Wednesday, January 16, 2013

Wednesday Morning Rambles

11:00 a.m. and I'm on my second plastic tumbler full of coffee.

I do not care for coffee mugs.  Never use them.  Three reasons for this:

1.)     Coffee mugs are generally made of ceramic, or some other substance that is most assuredly breakable, and likely not to survive a fall of 3 feet,
2.)     They are very sloshy, and do not come with lids.  (I am a slosher.  The fact that our white couch is now just a dingy gray, as opposed to a soft mocha-cream, is a minor miracle, and further proof for the theory that faeries not only exist, but intervene on our behalf on a regular basis.)
3.)     Coffee mugs typically do not hold as much coffee as I plan on drinking. 

So I'm slurping my legal stimulant, and trying desperately to get in the correct frame of mind to face this day.

It is rainy outside, and my toes are cold.

This is significant because cold toes mean a desire for warm, snuggy socks.  Rainy, dreary days mean a desire to curl into the fetal position, inside a nest of blankets, and marathon-nap.  These two things combined could be the death blow to a productive day.  Which is why I am slurping coffee barefooted right now.

Fight the power.

The next order of business is to get the Took a nap, get myself presentable-looking, and meet with Pad's mom early this afternoon for Parent-Teacher Conference #2.

It is not something that I am eagerly anticipating.

Primarily because I have been worrying about this since Conference #1.  Though I am quite surprised to report this, I believe in giving credit where credit is due, and I am happy to say that Pad's mom has actually been following through with doling out guidelines for the younger master, and has been sticking to some semblance of a schedule for him.

I never thought I'd see the day.


And by all accounts, his behavior at home has improved significantly.

Which is why we're all . . . not exactly 'shocked', but certainly dismayed, to learn that this has NOT translated into acceptable behavior at school.

I'm worried about him.  It's as simple as that.  I won't go into details, but I feel as though his intellectual growth is unintentionally being hobbled.  This is a source of GREAT concern to both me and his father.

Another surreal element to today is. . . this is my SECOND Parent Teacher Conference. . .

And. . . I don't know exactly how to express my feelings about it. . . so I'll just say this:

Parent Teacher Conferences are HUGE.

They are Big News.

They call you to the school.  They expect you to show up, be presentable, and (most importantly) be an ADULT.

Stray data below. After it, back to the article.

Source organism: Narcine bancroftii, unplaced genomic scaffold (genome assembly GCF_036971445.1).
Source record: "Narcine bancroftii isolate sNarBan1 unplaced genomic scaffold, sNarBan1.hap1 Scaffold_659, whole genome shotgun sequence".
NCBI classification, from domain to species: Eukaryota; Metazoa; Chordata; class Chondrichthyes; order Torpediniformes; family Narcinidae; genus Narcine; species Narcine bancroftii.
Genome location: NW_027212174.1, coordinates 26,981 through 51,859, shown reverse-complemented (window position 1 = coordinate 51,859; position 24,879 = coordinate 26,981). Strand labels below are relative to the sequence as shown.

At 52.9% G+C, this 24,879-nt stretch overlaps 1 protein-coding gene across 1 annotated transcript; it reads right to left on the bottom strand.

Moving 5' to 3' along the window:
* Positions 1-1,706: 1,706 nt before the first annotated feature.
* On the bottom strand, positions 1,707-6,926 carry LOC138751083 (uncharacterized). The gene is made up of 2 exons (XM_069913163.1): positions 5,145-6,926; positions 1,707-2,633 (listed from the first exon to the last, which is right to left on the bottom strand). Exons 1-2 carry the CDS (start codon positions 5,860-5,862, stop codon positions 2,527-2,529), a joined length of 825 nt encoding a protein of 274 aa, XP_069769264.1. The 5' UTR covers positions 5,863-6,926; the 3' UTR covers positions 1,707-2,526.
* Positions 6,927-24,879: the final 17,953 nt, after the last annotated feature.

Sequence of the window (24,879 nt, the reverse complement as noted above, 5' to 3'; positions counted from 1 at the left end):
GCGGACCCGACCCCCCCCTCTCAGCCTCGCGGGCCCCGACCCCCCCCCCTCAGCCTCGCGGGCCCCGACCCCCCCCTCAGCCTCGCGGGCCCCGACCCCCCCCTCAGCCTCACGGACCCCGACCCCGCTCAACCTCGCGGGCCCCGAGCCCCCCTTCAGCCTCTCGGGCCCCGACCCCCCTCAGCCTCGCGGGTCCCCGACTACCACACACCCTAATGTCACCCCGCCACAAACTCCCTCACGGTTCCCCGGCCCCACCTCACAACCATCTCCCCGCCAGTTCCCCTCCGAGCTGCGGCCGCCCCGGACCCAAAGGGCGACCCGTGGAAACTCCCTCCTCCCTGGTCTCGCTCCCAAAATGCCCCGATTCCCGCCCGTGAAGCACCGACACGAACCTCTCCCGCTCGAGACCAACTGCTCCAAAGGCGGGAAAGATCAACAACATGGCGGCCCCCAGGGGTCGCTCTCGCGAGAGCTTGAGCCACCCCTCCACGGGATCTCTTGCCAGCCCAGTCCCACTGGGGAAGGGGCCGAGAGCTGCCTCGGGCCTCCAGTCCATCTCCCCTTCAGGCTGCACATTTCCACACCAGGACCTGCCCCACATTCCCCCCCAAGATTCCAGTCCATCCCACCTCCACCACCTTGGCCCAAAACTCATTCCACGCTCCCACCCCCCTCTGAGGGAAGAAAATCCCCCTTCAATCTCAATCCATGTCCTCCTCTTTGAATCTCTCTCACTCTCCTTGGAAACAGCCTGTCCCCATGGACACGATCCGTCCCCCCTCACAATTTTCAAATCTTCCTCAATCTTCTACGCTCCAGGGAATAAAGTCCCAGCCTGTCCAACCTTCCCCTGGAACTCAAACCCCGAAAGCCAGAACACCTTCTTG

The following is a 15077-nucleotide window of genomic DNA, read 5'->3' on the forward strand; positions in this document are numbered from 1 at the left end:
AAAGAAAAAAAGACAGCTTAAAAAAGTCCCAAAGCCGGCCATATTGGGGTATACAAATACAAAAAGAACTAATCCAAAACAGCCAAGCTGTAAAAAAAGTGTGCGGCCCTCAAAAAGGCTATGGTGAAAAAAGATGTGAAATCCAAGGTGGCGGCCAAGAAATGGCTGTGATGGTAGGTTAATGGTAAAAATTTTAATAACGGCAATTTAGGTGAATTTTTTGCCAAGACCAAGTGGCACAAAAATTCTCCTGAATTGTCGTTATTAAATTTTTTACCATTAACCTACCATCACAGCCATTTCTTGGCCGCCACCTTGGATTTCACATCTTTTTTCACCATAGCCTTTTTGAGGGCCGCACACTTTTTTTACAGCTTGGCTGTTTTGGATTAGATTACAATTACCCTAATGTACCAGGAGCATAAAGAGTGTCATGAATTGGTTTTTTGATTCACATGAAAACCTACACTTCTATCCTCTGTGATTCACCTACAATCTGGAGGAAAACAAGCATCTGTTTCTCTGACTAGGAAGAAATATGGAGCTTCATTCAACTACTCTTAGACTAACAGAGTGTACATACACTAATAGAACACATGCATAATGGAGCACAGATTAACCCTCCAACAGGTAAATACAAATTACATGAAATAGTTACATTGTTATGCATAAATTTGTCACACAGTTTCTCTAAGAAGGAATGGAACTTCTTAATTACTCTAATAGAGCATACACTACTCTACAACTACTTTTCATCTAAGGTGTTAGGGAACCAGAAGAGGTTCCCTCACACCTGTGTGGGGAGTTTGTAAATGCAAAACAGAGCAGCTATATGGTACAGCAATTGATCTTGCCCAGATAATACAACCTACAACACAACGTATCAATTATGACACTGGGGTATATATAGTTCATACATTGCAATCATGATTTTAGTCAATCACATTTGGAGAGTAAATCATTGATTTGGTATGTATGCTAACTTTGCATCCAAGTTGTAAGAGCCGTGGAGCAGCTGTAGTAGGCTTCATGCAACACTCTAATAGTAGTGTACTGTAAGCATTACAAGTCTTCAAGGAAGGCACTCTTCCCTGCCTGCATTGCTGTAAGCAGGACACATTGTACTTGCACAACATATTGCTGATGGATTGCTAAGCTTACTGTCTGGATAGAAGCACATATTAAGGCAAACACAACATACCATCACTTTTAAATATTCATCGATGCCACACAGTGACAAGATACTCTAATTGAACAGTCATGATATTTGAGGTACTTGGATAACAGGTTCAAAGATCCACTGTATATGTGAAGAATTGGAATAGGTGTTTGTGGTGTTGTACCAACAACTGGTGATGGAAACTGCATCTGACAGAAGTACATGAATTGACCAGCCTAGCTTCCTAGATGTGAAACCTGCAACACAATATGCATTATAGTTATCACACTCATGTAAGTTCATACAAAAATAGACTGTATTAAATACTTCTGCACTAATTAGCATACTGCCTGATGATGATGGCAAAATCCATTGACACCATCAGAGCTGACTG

They just take it as a given that you will show up and be an adult.

And, in situations like this. . . I usually spend the entire time worrying that my Adult mask is going to slip, and I am going to be revealed for the impostor that I am.

Scene:  Me, Michael, Pad's Mom, and Teacher, sitting around a tiny circular table in a kindergarten classroom, discussing Pad's behavior and work ethic.

Teacher:  "Blah blah blah, he's not showing proficiency with crayons, and his scissor-use is barely above a level 2, blah blah blah. . ."

Michael:  **listening intently, and asking pertinent questions**

Pad's Mom:  (Not a clue.  I have NO idea what goes on in this woman's mind half the time.  Not even going to hazard a guess. . . )

Me:  (Studying the children's artwork that is taped up all along the huge painted bricks that every children's classroom everywhere is made up of)  I could SO do better than that. . . these children have no talent at ALL. . .  I mean seriously. . .  Just the fact that the teacher wanted them to trace their own hands shows a COMPLETE lack of vision. . .   The traced hand??  It has been done to DEATH. . .   Hmm. . . those puzzles look like fun. . .  OH!!!  They have a kitchen!!  . . .  I wonder if they still have all the parts to the oven, or if half of them are lost. . .  it could be---

Teacher:  ". . .And so he's really showing no interest at all in what I have to say."

Me:  "Oh.  Wow.  That's bad.  Have you tried hitting him?  Because sometimes we hit him, and it generally keeps him quiet for at least an hour."

Teacher:  "???!!??"

(At this point it occurs to me that kindergarten teachers are roughly the equivalent of Sunday School teachers:  Kind enough, in their own way, but completely lacking a discernible sense of humor.)


It is always about 25 seconds too late that I remember important facts like this.

Which is why it is GREAT if you have a toddler that you can carry with you, in the event of an awkward social situation.

Me:  "Oh!  Would you look at that?  Baby's wet.  Excuse me please."

And then you can gracefully make a hasty retreat.

It works every time.

If you don't HAVE a baby. . . I guess you could use a dog.  In a diaper.  But teachers, and most authority figures in general, tend to frown upon people that take their dogs everywhere.  Except for blind people.  Or hell, maybe they frown on blind people too, I don't know.  The blind people would never know, after all.  (You can't 'hear' a frown.)  And I've found that kindergarten teachers can be a judgemental bunch. . .

So the point is, if you DON'T have a baby, and you're not comfortable using a dog, then you're probably just shit out of luck, and are going to have to sit there with your husband and teacher and baby-momma for the duration of the conference.


Which brings me to my second point:  Parent Teacher Conferences suck.

That's it.  No silver lining.  They just suck.

And the chairs are tiny.

And everything smells like pencils.

And little kids are fairly smelly in their own right.

And I think I either need a nap, or more coffee.

And Michael needs to use the computer now.

And somebody BETTER take me to McDonald's after this is all over.

The end.

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